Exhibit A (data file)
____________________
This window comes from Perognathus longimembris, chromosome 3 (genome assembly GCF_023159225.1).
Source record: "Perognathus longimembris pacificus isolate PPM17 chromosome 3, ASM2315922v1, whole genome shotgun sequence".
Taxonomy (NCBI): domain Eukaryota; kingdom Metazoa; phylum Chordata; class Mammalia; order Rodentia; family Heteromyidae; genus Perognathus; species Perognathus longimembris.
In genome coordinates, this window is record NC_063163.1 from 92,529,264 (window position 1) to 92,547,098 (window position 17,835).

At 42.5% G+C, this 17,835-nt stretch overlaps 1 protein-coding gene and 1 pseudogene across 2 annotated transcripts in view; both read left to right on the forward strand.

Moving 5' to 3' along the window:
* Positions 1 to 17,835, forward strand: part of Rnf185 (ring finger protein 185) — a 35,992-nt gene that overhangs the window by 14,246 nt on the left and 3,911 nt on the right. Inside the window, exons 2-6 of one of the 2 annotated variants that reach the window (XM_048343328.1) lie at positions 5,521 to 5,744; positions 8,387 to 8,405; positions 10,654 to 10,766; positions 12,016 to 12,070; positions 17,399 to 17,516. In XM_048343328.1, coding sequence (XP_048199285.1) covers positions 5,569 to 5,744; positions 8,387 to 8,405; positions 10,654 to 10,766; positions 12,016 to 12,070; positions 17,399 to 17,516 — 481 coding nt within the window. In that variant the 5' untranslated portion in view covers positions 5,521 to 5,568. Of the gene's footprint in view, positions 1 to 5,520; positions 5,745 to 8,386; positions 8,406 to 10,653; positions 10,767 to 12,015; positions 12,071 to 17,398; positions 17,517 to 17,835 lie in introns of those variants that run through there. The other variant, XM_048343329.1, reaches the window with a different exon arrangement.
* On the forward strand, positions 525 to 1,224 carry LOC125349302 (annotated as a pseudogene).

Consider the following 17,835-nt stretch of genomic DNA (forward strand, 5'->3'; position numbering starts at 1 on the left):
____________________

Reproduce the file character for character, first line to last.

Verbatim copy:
This window comes from Perognathus longimembris, chromosome 3 (genome assembly GCF_023159225.1).
Source record: "Perognathus longimembris pacificus isolate PPM17 chromosome 3, ASM2315922v1, whole genome shotgun sequence".
Taxonomy (NCBI): domain Eukaryota; kingdom Metazoa; phylum Chordata; class Mammalia; order Rodentia; family Heteromyidae; genus Perognathus; species Perognathus longimembris.
In genome coordinates, this window is record NC_063163.1 from 92,529,264 (window position 1) to 92,547,098 (window position 17,835).

At 42.5% G+C, this 17,835-nt stretch overlaps 1 protein-coding gene and 1 pseudogene across 2 annotated transcripts in view; both read left to right on the forward strand.

Moving 5' to 3' along the window:
* Positions 1 to 17,835, forward strand: part of Rnf185 (ring finger protein 185) — a 35,992-nt gene that overhangs the window by 14,246 nt on the left and 3,911 nt on the right. Inside the window, exons 2-6 of one of the 2 annotated variants that reach the window (XM_048343328.1) lie at positions 5,521 to 5,744; positions 8,387 to 8,405; positions 10,654 to 10,766; positions 12,016 to 12,070; positions 17,399 to 17,516. In XM_048343328.1, coding sequence (XP_048199285.1) covers positions 5,569 to 5,744; positions 8,387 to 8,405; positions 10,654 to 10,766; positions 12,016 to 12,070; positions 17,399 to 17,516 — 481 coding nt within the window. In that variant the 5' untranslated portion in view covers positions 5,521 to 5,568. Of the gene's footprint in view, positions 1 to 5,520; positions 5,745 to 8,386; positions 8,406 to 10,653; positions 10,767 to 12,015; positions 12,071 to 17,398; positions 17,517 to 17,835 lie in introns of those variants that run through there. The other variant, XM_048343329.1, reaches the window with a different exon arrangement.
* On the forward strand, positions 525 to 1,224 carry LOC125349302 (annotated as a pseudogene).

Consider the following 17,835-nt stretch of genomic DNA (forward strand, 5'->3'; position numbering starts at 1 on the left):